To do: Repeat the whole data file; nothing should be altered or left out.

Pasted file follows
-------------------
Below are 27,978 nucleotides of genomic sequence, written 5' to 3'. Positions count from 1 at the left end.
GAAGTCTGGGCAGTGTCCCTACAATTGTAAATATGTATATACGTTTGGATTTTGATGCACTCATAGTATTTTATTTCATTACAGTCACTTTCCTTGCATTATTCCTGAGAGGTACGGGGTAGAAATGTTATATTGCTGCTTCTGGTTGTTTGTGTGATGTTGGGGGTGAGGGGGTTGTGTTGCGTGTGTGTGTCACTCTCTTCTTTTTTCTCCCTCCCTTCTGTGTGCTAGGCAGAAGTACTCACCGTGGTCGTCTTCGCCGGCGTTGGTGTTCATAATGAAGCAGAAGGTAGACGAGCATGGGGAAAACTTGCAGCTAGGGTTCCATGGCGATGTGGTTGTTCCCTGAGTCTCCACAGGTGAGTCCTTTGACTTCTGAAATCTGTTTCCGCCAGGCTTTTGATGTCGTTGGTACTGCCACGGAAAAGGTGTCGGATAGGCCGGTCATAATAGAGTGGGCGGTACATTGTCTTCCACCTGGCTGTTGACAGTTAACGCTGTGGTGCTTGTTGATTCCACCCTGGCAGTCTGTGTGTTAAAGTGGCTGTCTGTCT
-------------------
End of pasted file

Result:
Below are 27,978 nucleotides of genomic sequence, written 5' to 3'. Positions count from 1 at the left end.
GAAGTCTGGGCAGTGTCCCTACAATTGTAAATATGTATATACGTTTGGATTTTGATGCACTCATAGTATTTTATTTCATTACAGTCACTTTCCTTGCATTATTCCTGAGAGGTACGGGGTAGAAATGTTATATTGCTGCTTCTGGTTGTTTGTGTGATGTTGGGGGTGAGGGGGTTGTGTTGCGTGTGTGTGTCACTCTCTTCTTTTTTCTCCCTCCCTTCTGTGTGCTAGGCAGAAGTACTCACCGTGGTCGTCTTCGCCGGCGTTGGTGTTCATAATGAAGCAGAAGGTAGACGAGCATGGGGAAAACTTGCAGCTAGGGTTCCATGGCGATGTGGTTGTTCCCTGAGTCTCCACAGGTGAGTCCTTTGACTTCTGAAATCTGTTTCCGCCAGGCTTTTGATGTCGTTGGTACTGCCACGGAAAAGGTGTCGGATAGGCCGGTCATAATAGAGTGGGCGGTACATTGTCTTCCACCTGGCTGTTGACAGTTAACGCTGTGGTGCTTGTTGATTCCACCCTGGCAGTCTGTGTGTTAAAGTGGCTGTCTGTCT